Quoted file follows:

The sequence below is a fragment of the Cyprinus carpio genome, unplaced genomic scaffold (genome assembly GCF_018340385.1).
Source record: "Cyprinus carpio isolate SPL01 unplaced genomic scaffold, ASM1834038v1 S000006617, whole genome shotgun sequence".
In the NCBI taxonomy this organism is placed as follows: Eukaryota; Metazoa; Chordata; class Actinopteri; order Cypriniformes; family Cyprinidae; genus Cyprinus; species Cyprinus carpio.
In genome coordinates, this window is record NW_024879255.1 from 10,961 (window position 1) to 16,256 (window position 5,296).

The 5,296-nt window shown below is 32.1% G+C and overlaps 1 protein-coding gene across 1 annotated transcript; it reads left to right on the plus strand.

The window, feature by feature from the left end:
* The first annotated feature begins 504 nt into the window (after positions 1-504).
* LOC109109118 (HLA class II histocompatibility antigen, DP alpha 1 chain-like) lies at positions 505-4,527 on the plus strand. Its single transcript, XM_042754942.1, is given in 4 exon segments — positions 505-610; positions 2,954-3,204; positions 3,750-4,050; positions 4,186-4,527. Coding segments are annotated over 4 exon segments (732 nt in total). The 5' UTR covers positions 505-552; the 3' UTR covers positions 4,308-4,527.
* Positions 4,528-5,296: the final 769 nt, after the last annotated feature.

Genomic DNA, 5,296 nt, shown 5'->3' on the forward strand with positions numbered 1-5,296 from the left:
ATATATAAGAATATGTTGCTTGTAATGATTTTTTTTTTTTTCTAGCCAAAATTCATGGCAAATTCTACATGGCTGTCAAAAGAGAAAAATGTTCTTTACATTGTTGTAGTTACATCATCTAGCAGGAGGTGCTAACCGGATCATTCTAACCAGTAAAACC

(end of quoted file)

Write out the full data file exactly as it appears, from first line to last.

The sequence below is a fragment of the Cyprinus carpio genome, unplaced genomic scaffold (genome assembly GCF_018340385.1).
Source record: "Cyprinus carpio isolate SPL01 unplaced genomic scaffold, ASM1834038v1 S000006617, whole genome shotgun sequence".
In the NCBI taxonomy this organism is placed as follows: Eukaryota; Metazoa; Chordata; class Actinopteri; order Cypriniformes; family Cyprinidae; genus Cyprinus; species Cyprinus carpio.
In genome coordinates, this window is record NW_024879255.1 from 10,961 (window position 1) to 16,256 (window position 5,296).

The 5,296-nt window shown below is 32.1% G+C and overlaps 1 protein-coding gene across 1 annotated transcript; it reads left to right on the plus strand.

The window, feature by feature from the left end:
* The first annotated feature begins 504 nt into the window (after positions 1-504).
* LOC109109118 (HLA class II histocompatibility antigen, DP alpha 1 chain-like) lies at positions 505-4,527 on the plus strand. Its single transcript, XM_042754942.1, is given in 4 exon segments — positions 505-610; positions 2,954-3,204; positions 3,750-4,050; positions 4,186-4,527. Coding segments are annotated over 4 exon segments (732 nt in total). The 5' UTR covers positions 505-552; the 3' UTR covers positions 4,308-4,527.
* Positions 4,528-5,296: the final 769 nt, after the last annotated feature.

Genomic DNA, 5,296 nt, shown 5'->3' on the forward strand with positions numbered 1-5,296 from the left:
ATATATAAGAATATGTTGCTTGTAATGATTTTTTTTTTTTTCTAGCCAAAATTCATGGCAAATTCTACATGGCTGTCAAAAGAGAAAAATGTTCTTTACATTGTTGTAGTTACATCATCTAGCAGGAGGTGCTAACCGGATCATTCTAACCAGTAAAACC